To what extent does disorder threaten the global economic system, and must the United States prevent piracy, international crime, and general lawlessness in order to maintain our relative prosperity? Does uncertain access to sources of energy pose a threat to U.S. and global prosperity? The leading advocates of U.S. global primacy contend that trade has expanded because the United States provides a global public good of security within the commons, and that such trade would slow or contract if the United States were to reduce its global policing function. Does global order depend upon a single power enforcing the rules of the game, and is the United States capable of playing this role indefinitely?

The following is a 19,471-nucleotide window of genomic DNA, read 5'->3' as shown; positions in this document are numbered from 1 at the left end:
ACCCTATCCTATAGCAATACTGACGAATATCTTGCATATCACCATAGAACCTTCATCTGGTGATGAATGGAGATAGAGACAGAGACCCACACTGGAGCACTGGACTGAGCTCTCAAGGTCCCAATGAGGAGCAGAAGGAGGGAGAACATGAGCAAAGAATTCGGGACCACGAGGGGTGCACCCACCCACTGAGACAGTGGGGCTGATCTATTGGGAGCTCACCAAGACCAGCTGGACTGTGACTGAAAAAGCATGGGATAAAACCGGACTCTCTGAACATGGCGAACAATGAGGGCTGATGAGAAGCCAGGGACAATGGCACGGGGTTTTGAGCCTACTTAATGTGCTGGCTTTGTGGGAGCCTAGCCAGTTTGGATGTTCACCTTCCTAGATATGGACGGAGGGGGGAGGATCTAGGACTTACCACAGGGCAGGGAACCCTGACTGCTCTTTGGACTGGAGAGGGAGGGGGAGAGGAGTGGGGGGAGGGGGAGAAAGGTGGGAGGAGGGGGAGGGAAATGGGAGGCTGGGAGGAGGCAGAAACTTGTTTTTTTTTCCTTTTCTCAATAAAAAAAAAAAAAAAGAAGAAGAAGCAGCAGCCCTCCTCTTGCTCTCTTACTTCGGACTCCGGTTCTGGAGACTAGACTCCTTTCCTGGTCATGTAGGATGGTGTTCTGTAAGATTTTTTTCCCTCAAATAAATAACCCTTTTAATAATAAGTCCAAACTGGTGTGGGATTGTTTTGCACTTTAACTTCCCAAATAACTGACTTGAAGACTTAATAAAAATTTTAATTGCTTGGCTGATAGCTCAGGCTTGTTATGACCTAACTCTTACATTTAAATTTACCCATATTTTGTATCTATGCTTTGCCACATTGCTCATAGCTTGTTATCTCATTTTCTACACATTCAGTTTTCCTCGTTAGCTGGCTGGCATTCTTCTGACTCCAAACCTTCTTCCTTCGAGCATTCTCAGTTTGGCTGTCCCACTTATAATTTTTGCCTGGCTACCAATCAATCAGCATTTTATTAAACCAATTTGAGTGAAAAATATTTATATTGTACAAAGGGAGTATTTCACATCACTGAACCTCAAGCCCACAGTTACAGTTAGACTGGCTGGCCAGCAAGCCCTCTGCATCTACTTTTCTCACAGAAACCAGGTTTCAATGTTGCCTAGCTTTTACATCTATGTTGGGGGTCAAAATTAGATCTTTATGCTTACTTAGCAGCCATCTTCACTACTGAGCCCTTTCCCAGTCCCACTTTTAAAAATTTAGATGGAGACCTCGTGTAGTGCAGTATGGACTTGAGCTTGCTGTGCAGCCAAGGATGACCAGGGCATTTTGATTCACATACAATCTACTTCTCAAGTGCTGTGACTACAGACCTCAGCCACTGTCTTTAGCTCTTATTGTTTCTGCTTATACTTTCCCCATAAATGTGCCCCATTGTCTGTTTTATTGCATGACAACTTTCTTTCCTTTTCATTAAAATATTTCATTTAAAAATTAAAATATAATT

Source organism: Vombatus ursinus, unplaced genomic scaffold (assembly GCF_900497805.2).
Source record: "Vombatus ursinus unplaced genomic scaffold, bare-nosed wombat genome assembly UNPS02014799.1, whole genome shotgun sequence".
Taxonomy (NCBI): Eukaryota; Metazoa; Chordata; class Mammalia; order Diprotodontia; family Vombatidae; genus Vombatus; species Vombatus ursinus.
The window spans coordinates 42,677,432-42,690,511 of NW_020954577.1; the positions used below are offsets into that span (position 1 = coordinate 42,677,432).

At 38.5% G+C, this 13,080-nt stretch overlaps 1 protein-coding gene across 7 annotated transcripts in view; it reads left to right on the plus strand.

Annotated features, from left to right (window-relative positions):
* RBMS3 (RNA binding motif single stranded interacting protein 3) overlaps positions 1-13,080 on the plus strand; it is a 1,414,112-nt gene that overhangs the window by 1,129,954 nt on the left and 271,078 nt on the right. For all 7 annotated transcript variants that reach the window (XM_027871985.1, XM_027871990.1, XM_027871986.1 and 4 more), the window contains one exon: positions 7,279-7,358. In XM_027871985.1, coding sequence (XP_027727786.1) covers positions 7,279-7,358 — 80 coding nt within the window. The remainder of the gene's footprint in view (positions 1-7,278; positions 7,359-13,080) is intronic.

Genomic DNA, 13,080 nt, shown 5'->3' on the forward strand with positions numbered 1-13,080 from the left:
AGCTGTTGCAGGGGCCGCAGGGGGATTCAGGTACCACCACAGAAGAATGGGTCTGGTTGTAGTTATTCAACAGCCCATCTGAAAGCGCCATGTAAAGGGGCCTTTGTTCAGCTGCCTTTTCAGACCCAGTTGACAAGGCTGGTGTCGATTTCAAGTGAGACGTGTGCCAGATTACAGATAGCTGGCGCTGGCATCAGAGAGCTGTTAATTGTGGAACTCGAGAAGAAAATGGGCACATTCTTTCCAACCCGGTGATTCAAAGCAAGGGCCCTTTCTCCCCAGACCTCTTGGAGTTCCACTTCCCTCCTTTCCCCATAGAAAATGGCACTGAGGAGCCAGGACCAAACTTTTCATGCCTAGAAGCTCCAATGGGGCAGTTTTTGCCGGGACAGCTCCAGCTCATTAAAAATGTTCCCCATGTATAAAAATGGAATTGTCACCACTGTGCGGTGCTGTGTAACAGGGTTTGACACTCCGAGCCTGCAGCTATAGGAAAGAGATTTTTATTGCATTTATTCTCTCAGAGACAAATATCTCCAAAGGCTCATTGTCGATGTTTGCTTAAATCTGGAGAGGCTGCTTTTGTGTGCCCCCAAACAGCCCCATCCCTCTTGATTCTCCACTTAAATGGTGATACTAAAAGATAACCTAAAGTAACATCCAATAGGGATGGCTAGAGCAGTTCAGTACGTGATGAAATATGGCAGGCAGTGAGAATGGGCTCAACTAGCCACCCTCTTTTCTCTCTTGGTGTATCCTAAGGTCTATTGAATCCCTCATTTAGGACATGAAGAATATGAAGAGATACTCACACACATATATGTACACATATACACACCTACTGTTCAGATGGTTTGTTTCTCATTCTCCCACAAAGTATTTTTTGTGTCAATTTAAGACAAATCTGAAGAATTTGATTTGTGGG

Featuring Holly Bell, Associate Professor (Business), University of Alaska Anchorage; and Hester Peirce, Senior Research Fellow, Mercatus Center; moderated by Louise C. Bennetts, Associate Director, Financial Regulation Studies, Cato Institute.
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In this issue of Regulation, Jonathan H. Adler and Nathaniel Stewart make the case for property-based fishery management, utilizing territorial or catch-share allocation among fishery participants. Also in this issue, Michael L. Wachter explores the relationship between the much-maligned National Labor Relations Act and the decline in union membership.
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